Dead Bird Quiz answers

2 06 2011

Bird A was a Greater Shearwater

I am trying to write intelligibly despite the maddening itch of a gazillion black fly bites. (The black fly being the state bird here in New Hampshire.) In any case, we got a formal guess on this week’s quiz from my dear, good sport of a friend, Sarah Kern, who is not even a Seantter, but who is a dead animal enthusiast. Her guesses (Double crested cormorant and eider) mirror all the emailed guesses I got from people too shy to post their guesses on the blog. HAHA! I have fooled you all! Both birds here were quite tricky though. Bird A is a Greater Shearwater. How can I tell? Well, the tube structure on the bill is just barely visible in this photo. The head does, at first glance, look like a cormorant, but that seems to be because all the feathering and skin have decomposed in the chin area, causing it to resemble the chin patch of a cormorant. Other clues that this is a shearwater are the feet. Shearwater feet are rather dainty, and fold up into a very slender bundle of grayish toes. Cormorants, on the other hand, have robust, black feet with all toes being webbed. Their feet never really fold up and look as skinny as the feet of the shearwater in this photo. Finally, cormorants have an all black wing, including the underwing. Greater shearwaters have a black upperwing and white underneath.

Summer is the time that Greater Shearwaters (which breed in the southern hemisphere) come up to our waters for vacation. In some years, we see sizeable numbers of the birds washing up dead on east coast beaches from Florida to Massachusetts. We’ll see if this specimen is an early indicator that this will be such a year.

 

A dead Long-tailed Duck from another beach. Note the brownish underwing coverts.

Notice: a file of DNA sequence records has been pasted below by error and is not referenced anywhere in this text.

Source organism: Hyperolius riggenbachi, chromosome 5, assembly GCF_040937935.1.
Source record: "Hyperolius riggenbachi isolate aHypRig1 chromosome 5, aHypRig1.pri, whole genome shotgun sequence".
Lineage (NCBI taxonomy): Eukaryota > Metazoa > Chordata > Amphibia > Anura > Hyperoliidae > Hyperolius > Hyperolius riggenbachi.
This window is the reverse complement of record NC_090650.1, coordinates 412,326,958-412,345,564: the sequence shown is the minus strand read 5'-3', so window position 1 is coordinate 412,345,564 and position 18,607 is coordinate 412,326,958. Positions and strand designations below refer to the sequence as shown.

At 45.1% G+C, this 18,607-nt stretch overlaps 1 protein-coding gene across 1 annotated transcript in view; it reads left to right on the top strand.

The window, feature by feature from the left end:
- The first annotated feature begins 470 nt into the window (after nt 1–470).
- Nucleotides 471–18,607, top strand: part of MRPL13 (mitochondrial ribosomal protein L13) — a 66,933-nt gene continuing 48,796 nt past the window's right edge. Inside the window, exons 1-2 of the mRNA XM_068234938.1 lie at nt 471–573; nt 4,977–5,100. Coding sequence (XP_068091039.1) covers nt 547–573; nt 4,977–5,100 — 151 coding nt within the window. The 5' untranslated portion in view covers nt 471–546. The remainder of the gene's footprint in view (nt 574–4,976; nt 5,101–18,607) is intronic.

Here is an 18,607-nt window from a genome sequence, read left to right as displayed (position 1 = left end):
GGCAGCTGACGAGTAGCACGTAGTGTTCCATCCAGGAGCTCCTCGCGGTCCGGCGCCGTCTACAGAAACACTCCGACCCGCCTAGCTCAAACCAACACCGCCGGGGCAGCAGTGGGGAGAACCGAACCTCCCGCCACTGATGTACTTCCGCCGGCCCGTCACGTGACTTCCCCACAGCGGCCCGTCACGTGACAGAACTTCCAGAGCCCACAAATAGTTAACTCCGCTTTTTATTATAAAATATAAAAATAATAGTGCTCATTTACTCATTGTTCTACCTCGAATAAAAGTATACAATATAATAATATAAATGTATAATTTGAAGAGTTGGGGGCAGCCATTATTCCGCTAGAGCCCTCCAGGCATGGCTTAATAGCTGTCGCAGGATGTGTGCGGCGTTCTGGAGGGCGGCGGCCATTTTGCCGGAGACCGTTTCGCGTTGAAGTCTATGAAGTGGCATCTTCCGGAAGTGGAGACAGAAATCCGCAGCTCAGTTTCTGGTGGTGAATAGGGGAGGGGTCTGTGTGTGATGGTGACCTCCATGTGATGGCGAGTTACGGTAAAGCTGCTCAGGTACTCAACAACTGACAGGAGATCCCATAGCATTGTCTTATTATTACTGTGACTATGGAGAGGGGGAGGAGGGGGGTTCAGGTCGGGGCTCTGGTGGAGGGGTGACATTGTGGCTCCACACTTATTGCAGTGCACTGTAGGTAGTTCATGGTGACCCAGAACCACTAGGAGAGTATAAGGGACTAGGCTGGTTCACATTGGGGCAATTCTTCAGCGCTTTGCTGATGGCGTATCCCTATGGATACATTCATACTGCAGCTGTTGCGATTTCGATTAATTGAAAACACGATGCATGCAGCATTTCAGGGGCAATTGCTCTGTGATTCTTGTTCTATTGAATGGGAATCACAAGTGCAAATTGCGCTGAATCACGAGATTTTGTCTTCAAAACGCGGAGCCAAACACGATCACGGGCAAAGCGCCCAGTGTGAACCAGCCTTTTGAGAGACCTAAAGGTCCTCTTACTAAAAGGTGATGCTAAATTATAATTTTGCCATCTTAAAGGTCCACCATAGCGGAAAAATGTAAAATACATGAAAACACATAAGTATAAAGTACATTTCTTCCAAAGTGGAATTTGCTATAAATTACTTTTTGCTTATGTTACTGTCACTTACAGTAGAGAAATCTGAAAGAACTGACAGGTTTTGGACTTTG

Bird B is a Long-tailed Duck (at least by my reckoning), but could easily be confused with an eider. A duck with striking black and white plumage should always bring to mind a male Common Eider. But our Bird B is too small. The wing chord in this guy is only 22.5cm. Common Eider wings range from 25-30cm. Aside from that, our Bird B has a rusty brown color to the underwing coverts. While live bird field guides generally show the underwing of Long-tailed Ducks being all dark, those of us who spend time in the company of dead birds know that the brown color can be appreciated up close, and when the bird is lying upside down in the sun.

The other telling detail is the black band running along the mid-back down to the tail. It’s hard to appreciate it in Bird B’s current state of dishevelment, but compare it to a more put together specimen found on another beach on another day.

An intact, dead Long-tailed Duck. The black band extending to the tail is still somewhat visible in our Bird B.





Dead Bird Quiz, and those disgusting discs!

1 06 2011

First off, the quiz. Guesses please, and results will be posted on Thursday.

Bird A: Found by Ray Bosse along Buzzard's Bay in Massachusetts this month. Measurements are provided on index card in picture.

Bird B: Found by Barbara Grunden in Maine earlier this month. Wing chord 22.5cm.

 

 

And now, more travelogs by the sewage treatment filtration discs released in Hooksett NH back in March. Either the discs swam the Cape Cod canal, or they rounded Provincetown and headed southwest, because Ray Bosse who walks down in Westport, MA along Buzzard’s Bay, found about 100 of the discs on his beach, and Doris Briggs, Seanetter in East Matunuck, RI, also spotted some in her neck of the woods. Our more southern SEANET friends should keep an eye out and expect to see some of the innocuous looking little buggers any time now. After all, plastic is forever, so these things will be around for some time yet.

Disc sightings. Larger icons depict sightings over the last three weeks.